Improved investor sentiment among Canadians has locked bulls and bears in a dead heat, according to a new Franklin Templeton survey. The national research noted investor sentiment is at its most positive since the market meltdown of 2008.
“It’s the biggest change in investor sentiment in three years,” said Don Reed, president and chief executive officer, Franklin Templeton.
However, despite the rise in positive sentiment, investors remain divided in their outlook, with 42% in the two most risk-averse categories, describing themselves as “suspicious” (27%) or “timid” (15%). The number of investors saying they were “not sure” has dropped from 30% in June 2011 to 17% today, suggesting that sentiment is firming up.
Reed said there will be a tug of war between the bulls and the bears in 2012 and that “it’s a perfect time for investors to get off the sidelines and re-enter the equity markets.”
Investors also remain deeply divided when it comes to tactics against the backdrop of the current state of the markets. While 30% of investors said they “have a good strategy” and are “sticking with it”, another 30% said they are “not making new investments”.
The survey found a large gap between men and women when it comes to investor sentiment: 50% of men describe themselves as opportunistic, risk-taking and analytical, up from 37% in June last year. In contrast, 32% of female investors identify with these optimistic attributes, up from 24% in 2011.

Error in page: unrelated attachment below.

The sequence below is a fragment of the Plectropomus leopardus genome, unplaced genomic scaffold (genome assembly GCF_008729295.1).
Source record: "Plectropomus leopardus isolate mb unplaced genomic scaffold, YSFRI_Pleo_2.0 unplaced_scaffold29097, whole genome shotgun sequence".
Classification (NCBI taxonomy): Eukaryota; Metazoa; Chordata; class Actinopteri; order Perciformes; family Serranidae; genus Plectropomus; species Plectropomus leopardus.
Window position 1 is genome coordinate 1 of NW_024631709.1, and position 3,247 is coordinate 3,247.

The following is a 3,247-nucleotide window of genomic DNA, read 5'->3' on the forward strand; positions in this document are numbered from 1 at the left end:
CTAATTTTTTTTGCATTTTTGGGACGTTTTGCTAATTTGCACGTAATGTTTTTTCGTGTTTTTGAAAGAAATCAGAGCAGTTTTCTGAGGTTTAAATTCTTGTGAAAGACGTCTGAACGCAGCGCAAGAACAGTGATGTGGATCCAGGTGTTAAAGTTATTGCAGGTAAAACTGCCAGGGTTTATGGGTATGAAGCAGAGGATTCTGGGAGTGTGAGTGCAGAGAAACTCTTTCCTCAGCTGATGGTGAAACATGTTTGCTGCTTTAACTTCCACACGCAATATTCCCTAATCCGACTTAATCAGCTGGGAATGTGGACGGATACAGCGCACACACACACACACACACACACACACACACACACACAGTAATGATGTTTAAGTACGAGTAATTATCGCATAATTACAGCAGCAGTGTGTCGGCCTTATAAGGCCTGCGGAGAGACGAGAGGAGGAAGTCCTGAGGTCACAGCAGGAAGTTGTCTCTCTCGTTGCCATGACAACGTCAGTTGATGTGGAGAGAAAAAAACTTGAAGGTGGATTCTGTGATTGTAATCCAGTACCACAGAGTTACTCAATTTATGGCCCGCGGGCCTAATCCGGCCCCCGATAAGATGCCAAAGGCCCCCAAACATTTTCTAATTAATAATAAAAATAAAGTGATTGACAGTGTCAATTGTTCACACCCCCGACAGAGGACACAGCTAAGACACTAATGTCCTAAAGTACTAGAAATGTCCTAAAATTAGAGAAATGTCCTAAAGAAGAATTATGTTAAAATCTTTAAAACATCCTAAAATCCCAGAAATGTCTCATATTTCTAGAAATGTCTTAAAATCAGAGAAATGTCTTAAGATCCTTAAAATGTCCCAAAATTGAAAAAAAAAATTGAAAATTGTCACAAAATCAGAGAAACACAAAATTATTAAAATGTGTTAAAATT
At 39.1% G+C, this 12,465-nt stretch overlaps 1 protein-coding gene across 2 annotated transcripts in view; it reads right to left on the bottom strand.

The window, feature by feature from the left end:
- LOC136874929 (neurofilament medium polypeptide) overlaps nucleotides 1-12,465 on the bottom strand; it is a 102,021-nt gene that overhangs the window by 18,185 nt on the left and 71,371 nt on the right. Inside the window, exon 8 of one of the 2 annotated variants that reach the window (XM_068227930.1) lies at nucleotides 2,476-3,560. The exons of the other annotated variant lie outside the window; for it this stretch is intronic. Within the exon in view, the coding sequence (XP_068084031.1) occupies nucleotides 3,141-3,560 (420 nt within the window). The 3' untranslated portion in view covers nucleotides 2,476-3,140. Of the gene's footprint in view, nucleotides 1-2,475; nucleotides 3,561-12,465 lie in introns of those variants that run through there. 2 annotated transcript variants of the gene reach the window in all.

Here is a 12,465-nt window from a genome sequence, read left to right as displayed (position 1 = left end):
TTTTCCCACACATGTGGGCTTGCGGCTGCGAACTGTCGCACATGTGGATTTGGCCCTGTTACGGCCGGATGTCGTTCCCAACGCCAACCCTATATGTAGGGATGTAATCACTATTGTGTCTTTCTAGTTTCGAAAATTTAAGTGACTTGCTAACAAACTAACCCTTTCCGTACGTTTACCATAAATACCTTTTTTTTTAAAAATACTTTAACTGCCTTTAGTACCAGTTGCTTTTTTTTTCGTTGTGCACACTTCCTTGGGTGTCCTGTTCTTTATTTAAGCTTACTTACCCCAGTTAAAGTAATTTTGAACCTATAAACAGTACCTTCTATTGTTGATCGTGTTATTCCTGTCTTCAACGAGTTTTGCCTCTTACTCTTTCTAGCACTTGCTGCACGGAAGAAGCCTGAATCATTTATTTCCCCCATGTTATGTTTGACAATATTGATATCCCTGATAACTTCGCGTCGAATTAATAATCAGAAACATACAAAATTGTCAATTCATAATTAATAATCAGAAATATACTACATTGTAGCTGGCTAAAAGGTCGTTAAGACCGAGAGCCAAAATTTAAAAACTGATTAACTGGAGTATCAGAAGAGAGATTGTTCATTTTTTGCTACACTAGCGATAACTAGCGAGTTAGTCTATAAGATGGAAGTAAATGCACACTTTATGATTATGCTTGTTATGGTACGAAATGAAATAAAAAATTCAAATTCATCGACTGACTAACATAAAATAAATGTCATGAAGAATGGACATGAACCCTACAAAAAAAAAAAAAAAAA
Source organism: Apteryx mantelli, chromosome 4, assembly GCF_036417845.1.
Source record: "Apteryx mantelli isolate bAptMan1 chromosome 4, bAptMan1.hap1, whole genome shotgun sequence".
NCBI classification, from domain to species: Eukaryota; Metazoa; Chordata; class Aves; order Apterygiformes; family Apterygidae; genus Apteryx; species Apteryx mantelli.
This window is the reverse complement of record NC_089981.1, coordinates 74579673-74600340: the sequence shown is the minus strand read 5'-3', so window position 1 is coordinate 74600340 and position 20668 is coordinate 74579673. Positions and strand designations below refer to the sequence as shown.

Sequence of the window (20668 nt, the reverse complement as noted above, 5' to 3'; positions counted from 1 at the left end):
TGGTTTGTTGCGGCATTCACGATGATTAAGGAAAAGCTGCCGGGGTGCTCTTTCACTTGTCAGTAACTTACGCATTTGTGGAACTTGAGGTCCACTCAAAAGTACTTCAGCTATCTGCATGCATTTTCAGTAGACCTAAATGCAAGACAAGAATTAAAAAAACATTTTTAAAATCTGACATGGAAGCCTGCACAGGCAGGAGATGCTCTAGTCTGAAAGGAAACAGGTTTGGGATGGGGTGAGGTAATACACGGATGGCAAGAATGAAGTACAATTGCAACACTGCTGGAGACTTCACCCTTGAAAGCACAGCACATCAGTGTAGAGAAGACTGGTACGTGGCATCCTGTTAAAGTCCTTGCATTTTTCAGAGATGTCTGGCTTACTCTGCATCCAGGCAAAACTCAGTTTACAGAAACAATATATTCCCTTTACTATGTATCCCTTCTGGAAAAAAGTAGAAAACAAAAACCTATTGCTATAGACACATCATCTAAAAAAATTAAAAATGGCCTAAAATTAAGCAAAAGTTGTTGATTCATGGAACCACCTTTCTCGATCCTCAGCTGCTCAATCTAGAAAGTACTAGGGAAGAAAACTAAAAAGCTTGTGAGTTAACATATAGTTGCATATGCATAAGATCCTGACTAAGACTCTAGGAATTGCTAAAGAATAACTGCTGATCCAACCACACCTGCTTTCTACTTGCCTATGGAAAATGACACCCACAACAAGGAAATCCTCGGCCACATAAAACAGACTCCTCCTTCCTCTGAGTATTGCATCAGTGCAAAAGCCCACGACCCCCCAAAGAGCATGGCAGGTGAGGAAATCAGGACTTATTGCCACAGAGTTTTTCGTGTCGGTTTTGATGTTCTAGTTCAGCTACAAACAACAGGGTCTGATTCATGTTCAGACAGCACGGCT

In complete contrast to the investor outlook, however, the latest RBC Canadian Consumer Outlook Index RBC study concluded that Canadians consumers have lost confidence in the national economy and feel it is less likely that their personal financial situation will improve any time soon.
The study reported that consumers are taking action about the state of their personal finances. Over the next year, almost 31% intend to focus on reducing debt and spending less, while 22% plan to save or invest more, and 23% intend to take all of these actions.